“A man who owned his own private tornado.” ~ Stephen King (11/22/63)

So, our local tornado siren is going off RIGHT NOW and I’ve been instructed by Alexa to go to my basement. Instead, I decided to open my front door and watch the sky while typing this on my couch with my camera handy. I’ve always been a rebel.

Now, I know what type of damage a tornado can havoc and I’m not dismissing it’s severity…after all, I’ve experienced such weather 3 times and each was so scary! But I’m also going to come clean that getting a pic of the ole funnel that will be shown on our local news station that 23 people watch would be worth the danger. 🙄

I’m sure these books provided ample protection.

Anyhoot, the first time in my tornadic activity history was when Terri and I were in grade school. I was in 2nd grade and Terri, who is my OLDER sister, was in the 5th. The sirens went off and we had to get in the hallways and crouch down with our arms over our heads next to wooden benches that were neither attached to the floor or heavy. But, I knew I’d be safe: I weighed 50 pounds and my arms were the size of chopsticks. The tornado touched down some distance from the school and once the sky was clear again, we were dismissed. Terri and I walked home where ma was vacuuming. We said: “Mom…there was a tornado!” And ma said: “There was? I’m just cleaning house.” Good thing that’s what she was doing…after all, if it had gone up like Dorothy’s, at least the toilet would be shiny. 🙄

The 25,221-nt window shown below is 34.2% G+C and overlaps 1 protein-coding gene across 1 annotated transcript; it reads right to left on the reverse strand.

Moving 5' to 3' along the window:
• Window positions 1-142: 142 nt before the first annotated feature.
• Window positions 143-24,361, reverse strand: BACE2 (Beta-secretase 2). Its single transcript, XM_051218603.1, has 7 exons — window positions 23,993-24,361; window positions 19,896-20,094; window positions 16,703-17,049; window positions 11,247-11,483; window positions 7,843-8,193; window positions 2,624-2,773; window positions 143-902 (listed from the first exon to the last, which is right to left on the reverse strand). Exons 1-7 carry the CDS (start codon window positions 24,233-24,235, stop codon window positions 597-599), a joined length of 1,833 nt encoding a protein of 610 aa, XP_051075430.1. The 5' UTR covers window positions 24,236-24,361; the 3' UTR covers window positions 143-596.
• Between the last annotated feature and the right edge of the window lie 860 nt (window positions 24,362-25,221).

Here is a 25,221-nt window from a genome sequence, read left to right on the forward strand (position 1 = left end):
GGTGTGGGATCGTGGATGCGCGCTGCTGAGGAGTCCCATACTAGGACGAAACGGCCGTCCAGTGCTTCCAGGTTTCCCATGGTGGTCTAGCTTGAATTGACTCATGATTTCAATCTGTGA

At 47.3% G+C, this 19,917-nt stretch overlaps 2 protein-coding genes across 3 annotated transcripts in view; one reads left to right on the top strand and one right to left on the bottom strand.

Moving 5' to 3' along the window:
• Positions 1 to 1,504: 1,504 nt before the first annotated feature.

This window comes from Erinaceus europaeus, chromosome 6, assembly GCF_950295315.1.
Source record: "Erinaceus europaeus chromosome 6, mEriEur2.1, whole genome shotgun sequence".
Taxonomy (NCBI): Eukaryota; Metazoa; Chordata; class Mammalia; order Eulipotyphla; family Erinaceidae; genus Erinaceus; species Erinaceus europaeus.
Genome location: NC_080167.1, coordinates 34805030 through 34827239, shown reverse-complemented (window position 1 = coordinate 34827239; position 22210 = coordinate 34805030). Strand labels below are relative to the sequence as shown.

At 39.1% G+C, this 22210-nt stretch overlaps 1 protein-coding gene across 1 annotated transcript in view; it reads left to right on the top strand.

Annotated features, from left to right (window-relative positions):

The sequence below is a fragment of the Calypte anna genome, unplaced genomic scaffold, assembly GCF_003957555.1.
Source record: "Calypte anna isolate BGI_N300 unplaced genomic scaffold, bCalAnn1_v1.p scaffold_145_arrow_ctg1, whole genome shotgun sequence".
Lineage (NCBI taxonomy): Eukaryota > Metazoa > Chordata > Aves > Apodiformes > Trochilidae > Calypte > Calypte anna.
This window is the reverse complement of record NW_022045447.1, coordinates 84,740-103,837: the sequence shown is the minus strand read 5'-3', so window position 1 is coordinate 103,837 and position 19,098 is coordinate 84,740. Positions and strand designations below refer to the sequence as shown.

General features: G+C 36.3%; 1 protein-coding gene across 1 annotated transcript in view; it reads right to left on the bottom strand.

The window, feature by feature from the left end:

My favorite part of Girl Scouts!

The second time was when I was in Girl Scout camp and ma was one of the parents to go with my troop for an overnight camp out. Neither ma or I liked camping since we had to use tents, sleeping bags, latrines, and a fire pit to cook over all while dealing with bugs and other forms of wildlife. Needless to say, we were psyched for this experience. We were sleeping in our tents when the sirens went off, and the only ‘safe’ place was the freaking latrine where my troop squeezed together in order to fit in it while trying to force the door closed. Ma was crying…I was crying…the leaders were crying…and my fellow troop members were crying. In the latrine. That smelled. While the wind whipped around it and we could hear branches toppling down on top of it. Yes, we survived, and yes, we swore to each other that we would never ever ever ever go camping again. 😳

The 3rd time was when I was at the Denver airport. My friend and I presented at a conference in Park City, Utah…a BEAUTIFUL place where I want to go back too…and we had a layover in Denver. If you haven’t had the pleasure of ever being there, the Denver airport is a cluster-fuck and the 3rd busiest airport in the world. It’s humongous with signs that you need a degree in rocket science to understand, and when the announcement came over the speakers saying a tornado was ON the runway, everyone in the airport ran to the stairwells. Let me repeat that so you can now picture this even more dramatically: EVERYONE IN THE DENVER AIRPORT RAN TOWARDS THE STAIRWELLS AT THE SAME TIME.